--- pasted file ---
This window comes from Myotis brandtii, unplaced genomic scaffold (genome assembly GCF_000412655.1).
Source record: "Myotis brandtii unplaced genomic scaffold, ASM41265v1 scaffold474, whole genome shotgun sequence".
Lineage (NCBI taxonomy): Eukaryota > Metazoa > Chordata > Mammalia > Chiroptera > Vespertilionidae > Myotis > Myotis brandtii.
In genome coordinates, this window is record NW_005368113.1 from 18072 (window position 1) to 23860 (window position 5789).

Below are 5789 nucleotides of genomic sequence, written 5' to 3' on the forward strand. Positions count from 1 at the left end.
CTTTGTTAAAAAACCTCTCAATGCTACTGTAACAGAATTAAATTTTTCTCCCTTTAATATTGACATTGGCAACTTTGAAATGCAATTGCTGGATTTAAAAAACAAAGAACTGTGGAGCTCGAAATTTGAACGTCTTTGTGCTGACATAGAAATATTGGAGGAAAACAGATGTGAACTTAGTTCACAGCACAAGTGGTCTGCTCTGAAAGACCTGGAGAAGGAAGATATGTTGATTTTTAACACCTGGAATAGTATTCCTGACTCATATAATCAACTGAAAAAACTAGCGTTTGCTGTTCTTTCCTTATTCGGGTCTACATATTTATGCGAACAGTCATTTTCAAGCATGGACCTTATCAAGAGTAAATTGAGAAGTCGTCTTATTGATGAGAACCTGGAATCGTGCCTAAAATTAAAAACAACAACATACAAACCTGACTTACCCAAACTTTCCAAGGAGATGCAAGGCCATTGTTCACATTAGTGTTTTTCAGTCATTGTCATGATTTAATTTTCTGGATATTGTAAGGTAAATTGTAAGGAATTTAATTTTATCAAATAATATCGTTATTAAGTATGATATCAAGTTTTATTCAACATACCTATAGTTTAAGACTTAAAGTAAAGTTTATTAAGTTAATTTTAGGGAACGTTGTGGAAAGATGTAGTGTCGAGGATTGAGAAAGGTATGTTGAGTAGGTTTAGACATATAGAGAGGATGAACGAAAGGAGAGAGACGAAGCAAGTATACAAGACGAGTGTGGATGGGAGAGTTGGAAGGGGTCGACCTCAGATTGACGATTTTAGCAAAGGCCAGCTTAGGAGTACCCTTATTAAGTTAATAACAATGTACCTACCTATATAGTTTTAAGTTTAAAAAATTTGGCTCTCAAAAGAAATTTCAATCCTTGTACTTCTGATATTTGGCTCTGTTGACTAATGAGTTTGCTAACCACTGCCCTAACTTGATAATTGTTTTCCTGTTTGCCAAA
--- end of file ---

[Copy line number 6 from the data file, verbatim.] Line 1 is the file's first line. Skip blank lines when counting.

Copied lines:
CTTTGTTAAAAAACCTCTCAATGCTACTGTAACAGAATTAAATTTTTCTCCCTTTAATATTGACATTGGCAACTTTGAAATGCAATTGCTGGATTTAAAAAACAAAGAACTGTGGAGCTCGAAATTTGAACGTCTTTGTGCTGACATAGAAATATTGGAGGAAAACAGATGTGAACTTAGTTCACAGCACAAGTGGTCTGCTCTGAAAGACCTGGAGAAGGAAGATATGTTGATTTTTAACACCTGGAATAGTATTCCTGACTCATATAATCAACTGAAAAAACTAGCGTTTGCTGTTCTTTCCTTATTCGGGTCTACATATTTATGCGAACAGTCATTTTCAAGCATGGACCTTATCAAGAGTAAATTGAGAAGTCGTCTTATTGATGAGAACCTGGAATCGTGCCTAAAATTAAAAACAACAACATACAAACCTGACTTACCCAAACTTTCCAAGGAGATGCAAGGCCATTGTTCACATTAGTGTTTTTCAGTCATTGTCATGATTTAATTTTCTGGATATTGTAAGGTAAATTGTAAGGAATTTAATTTTATCAAATAATATCGTTATTAAGTATGATATCAAGTTTTATTCAACATACCTATAGTTTAAGACTTAAAGTAAAGTTTATTAAGTTAATTTTAGGGAACGTTGTGGAAAGATGTAGTGTCGAGGATTGAGAAAGGTATGTTGAGTAGGTTTAGACATATAGAGAGGATGAACGAAAGGAGAGAGACGAAGCAAGTATACAAGACGAGTGTGGATGGGAGAGTTGGAAGGGGTCGACCTCAGATTGACGATTTTAGCAAAGGCCAGCTTAGGAGTACCCTTATTAAGTTAATAACAATGTACCTACCTATATAGTTTTAAGTTTAAAAAATTTGGCTCTCAAAAGAAATTTCAATCCTTGTACTTCTGATATTTGGCTCTGTTGACTAATGAGTTTGCTAACCACTGCCCTAACTTGATAATTGTTTTCCTGTTTGCCAAA